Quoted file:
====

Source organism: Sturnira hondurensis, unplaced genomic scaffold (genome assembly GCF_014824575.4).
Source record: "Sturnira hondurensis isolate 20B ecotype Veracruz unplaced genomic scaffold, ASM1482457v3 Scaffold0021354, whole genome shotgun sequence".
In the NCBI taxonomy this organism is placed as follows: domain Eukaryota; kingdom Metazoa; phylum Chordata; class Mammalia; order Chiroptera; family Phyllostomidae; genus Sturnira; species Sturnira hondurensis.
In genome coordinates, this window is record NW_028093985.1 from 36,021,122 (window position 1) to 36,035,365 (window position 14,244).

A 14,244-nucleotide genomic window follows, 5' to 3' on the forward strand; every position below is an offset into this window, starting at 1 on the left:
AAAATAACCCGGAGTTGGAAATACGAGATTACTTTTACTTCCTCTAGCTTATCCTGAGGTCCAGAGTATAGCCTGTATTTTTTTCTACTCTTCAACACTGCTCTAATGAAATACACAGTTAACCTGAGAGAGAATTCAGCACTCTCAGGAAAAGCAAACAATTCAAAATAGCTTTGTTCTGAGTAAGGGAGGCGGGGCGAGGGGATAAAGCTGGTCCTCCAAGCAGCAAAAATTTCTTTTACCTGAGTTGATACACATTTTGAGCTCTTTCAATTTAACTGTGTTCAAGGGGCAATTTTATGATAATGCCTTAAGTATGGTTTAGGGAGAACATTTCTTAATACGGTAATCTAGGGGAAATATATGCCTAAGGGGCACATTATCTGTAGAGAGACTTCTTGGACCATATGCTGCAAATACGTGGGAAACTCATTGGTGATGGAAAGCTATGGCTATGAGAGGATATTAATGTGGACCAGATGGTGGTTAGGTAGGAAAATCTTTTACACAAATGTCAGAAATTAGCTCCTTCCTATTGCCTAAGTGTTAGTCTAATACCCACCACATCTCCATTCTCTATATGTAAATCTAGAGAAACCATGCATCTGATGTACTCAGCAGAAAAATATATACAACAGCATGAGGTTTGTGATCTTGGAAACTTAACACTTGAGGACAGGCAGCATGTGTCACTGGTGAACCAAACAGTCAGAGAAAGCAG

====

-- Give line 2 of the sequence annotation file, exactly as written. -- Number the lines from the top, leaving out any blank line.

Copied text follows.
Source record: "Sturnira hondurensis isolate 20B ecotype Veracruz unplaced genomic scaffold, ASM1482457v3 Scaffold0021354, whole genome shotgun sequence".